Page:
Sirisena told parliament he wanted a new statute to guarantee the country will not see a repeat of a bloody ethnic conflict that claimed over 100,000 lives between 1972 and 2009.
"We need a constitution that suits the needs of the 21st century and make sure that all communities live in harmony," Sirisena said, adding that he was ready to shed executive powers in favour of a strengthened parliament.
"The extremists in the (Sinhalese majority) south and the (minority Tamil) north have caused the loss of thousands of young lives," Sirisena said.
"We must ensure reconciliation and harmony so that we will never go back to war."
However the president -- seen as a unifying figure in the until recently conflict-torn island since taking over from strongman leader Mahinda Rajapakse last year -- acknowledged the difficulty in crafting a constitution that would satisfy both sides.
Hardline Sinhalese oppose a federal system that would ensure more political power for minority Tamils, he said.
But minorities fear that a "unitary" constitution would see them lose out to the majority Sinhalese.
Prime Minister Ranil Wickremesinghe on Saturday announced a planned "Constitutional Assembly" made up of legislators, who would seek public input and make recommendations for a new constitution.
In an interview with AFP this week, Sirisena said he was keen to abolish the island's all-powerful executive presidency and go back to a parliamentary-style democracy, which Sri Lanka had till 1978.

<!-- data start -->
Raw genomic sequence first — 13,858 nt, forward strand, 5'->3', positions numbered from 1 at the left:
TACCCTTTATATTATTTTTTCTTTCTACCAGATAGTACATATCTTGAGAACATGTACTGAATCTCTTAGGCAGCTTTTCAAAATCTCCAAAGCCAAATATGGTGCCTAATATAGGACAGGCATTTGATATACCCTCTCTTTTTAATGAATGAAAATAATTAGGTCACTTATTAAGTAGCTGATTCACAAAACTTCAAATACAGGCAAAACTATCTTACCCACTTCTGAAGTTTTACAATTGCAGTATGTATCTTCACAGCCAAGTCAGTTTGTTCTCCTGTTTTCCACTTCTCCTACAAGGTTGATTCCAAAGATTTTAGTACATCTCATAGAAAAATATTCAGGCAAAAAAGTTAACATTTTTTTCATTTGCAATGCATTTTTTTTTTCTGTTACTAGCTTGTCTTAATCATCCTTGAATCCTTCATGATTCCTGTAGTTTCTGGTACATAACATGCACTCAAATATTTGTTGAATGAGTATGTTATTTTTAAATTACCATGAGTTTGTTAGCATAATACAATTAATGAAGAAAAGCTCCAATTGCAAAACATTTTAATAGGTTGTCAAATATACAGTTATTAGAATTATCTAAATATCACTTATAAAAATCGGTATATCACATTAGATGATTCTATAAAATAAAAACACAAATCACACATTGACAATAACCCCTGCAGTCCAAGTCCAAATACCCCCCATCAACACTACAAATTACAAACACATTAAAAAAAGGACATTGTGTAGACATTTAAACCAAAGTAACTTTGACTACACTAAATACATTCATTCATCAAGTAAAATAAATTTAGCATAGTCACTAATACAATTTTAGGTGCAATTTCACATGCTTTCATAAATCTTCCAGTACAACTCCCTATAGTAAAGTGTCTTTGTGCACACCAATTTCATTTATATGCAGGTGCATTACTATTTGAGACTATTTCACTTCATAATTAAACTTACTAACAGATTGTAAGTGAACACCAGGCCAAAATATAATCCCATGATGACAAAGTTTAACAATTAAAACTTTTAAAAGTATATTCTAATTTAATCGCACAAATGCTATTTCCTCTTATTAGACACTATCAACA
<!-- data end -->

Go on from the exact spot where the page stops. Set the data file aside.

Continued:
The new statute would be put to a nationwide referendum with hopes to complete the process early next year, he said in the interview.
Tamils who claimed they were discriminated against in education and employment took up arms in 1972 and battled against successive Sinhalese-dominated governments.
While many of the grievances were addressed over the years, the militancy grew into a full-fledged guerrilla war with Tamil Tiger rebels controlling a third of the country's territory before they were eventually crushed in May 2009.
The offensive that defeated the rebels prompted allegations of widespread war crimes, including accusations that at least 40,000 Tamil civilians were killed by government forces.
Sirisena came to power partly on the back of support from the minority Tamils after pledging reconciliation and promising investigations into war-time atrocities.
He has spoken of political power-sharing as a means to address Tamil demands for autonomy.